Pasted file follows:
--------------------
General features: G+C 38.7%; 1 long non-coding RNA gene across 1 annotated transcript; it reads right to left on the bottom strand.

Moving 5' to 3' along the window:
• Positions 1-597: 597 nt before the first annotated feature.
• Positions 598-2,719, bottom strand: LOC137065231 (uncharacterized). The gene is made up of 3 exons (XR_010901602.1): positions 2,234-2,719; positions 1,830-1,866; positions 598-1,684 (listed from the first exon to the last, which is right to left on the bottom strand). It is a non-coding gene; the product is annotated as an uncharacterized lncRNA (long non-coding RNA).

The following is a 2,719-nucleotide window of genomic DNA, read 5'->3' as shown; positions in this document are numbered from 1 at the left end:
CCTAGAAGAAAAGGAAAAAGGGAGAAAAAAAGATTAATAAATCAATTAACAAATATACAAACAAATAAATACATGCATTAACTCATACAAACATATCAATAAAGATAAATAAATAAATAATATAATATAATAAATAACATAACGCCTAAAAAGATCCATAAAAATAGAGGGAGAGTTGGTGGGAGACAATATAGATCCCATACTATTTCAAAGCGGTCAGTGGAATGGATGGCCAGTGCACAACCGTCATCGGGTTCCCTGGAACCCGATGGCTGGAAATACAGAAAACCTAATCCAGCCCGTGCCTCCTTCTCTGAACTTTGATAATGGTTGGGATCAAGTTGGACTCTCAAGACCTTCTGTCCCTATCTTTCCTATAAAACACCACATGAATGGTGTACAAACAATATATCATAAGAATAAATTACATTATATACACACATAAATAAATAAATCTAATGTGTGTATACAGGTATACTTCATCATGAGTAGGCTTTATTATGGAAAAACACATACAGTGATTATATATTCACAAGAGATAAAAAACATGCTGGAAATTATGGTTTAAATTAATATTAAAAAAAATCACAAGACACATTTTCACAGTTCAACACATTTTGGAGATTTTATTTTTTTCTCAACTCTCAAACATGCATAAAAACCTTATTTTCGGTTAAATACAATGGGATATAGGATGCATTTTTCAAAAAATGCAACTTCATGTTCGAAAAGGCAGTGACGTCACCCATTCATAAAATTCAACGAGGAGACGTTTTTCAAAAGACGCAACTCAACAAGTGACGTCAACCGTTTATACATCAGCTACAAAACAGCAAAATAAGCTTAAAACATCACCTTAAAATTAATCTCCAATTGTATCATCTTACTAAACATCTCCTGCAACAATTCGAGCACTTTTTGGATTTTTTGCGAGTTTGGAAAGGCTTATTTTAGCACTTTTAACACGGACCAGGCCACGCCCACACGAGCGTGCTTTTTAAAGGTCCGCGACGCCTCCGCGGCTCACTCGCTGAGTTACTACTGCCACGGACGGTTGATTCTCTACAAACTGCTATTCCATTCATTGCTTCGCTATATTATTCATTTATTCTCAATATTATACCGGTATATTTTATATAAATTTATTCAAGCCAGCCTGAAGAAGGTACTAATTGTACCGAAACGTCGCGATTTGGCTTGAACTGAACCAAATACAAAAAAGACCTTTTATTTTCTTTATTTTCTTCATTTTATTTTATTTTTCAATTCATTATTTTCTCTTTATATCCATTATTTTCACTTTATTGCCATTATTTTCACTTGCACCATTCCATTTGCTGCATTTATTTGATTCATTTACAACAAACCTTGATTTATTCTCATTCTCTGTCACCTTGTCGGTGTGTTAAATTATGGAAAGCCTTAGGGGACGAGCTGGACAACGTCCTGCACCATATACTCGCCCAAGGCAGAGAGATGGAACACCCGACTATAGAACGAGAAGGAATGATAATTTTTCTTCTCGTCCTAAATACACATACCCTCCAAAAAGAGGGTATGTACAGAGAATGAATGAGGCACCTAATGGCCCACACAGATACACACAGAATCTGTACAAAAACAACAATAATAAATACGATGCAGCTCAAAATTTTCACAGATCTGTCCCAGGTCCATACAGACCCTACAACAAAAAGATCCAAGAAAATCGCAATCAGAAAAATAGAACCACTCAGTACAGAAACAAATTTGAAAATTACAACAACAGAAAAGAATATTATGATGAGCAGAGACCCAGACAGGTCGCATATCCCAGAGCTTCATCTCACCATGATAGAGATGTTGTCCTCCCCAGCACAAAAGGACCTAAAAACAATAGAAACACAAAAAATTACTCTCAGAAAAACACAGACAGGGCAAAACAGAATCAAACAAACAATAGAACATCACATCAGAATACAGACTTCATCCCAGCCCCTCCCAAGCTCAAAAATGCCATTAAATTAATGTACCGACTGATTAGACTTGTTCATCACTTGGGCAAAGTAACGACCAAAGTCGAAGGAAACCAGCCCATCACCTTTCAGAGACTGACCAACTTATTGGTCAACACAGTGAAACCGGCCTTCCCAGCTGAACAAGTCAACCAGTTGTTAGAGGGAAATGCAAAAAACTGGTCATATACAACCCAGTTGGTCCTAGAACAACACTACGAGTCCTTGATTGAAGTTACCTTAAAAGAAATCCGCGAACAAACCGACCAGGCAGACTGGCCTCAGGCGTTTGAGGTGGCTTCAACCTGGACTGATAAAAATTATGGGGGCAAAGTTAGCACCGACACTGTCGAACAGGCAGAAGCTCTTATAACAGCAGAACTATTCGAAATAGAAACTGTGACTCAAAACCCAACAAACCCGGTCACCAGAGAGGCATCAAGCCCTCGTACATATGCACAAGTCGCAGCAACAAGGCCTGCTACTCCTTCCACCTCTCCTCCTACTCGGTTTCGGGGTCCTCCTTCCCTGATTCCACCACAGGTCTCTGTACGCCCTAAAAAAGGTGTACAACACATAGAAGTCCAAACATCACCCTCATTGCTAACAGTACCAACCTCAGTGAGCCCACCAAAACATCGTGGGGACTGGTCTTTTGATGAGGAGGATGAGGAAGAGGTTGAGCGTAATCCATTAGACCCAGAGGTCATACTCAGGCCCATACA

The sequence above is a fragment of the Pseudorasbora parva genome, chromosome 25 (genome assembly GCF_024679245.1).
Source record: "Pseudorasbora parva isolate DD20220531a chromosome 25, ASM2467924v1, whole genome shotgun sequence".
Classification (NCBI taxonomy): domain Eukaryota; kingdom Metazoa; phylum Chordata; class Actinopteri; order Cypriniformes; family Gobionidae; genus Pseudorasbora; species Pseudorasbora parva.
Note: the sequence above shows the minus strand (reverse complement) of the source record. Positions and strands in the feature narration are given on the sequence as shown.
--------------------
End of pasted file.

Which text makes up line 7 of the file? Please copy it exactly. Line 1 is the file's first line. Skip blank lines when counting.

The sequence above is a fragment of the Pseudorasbora parva genome, chromosome 25 (genome assembly GCF_024679245.1).